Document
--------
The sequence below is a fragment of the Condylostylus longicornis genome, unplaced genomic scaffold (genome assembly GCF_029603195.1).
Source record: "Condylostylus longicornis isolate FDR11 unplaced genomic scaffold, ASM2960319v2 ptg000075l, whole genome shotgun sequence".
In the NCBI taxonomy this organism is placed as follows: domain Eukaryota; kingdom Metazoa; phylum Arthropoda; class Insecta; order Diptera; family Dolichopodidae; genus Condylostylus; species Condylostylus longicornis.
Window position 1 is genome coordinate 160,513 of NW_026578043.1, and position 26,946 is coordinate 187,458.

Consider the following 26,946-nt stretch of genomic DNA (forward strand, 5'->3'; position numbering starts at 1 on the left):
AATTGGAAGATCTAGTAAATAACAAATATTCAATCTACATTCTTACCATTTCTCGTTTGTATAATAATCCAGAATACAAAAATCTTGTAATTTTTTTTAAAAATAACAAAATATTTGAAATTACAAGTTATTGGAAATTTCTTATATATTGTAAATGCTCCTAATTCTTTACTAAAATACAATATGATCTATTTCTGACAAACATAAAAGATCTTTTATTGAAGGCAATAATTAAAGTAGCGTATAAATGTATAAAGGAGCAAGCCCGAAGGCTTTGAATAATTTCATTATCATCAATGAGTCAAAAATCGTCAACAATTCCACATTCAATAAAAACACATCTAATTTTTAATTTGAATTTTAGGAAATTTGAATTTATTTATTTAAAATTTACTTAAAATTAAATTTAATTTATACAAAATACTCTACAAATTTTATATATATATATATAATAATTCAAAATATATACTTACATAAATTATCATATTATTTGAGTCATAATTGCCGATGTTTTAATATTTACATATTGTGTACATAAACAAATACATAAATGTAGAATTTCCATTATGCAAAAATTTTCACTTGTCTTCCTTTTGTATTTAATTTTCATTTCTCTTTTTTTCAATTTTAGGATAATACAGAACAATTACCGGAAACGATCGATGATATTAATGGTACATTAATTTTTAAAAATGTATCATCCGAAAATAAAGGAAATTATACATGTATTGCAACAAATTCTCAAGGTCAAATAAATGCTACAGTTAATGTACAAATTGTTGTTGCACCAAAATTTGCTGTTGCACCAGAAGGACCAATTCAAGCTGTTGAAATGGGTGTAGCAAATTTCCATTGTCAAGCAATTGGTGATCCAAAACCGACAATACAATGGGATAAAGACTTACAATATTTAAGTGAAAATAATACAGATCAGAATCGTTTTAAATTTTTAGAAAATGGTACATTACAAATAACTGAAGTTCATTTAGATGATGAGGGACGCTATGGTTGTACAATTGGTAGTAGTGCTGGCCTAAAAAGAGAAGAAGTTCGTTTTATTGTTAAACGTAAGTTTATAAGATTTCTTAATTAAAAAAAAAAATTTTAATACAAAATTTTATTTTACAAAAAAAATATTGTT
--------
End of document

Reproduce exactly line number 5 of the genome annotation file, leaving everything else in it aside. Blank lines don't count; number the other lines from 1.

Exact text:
Consider the following 26,946-nt stretch of genomic DNA (forward strand, 5'->3'; position numbering starts at 1 on the left):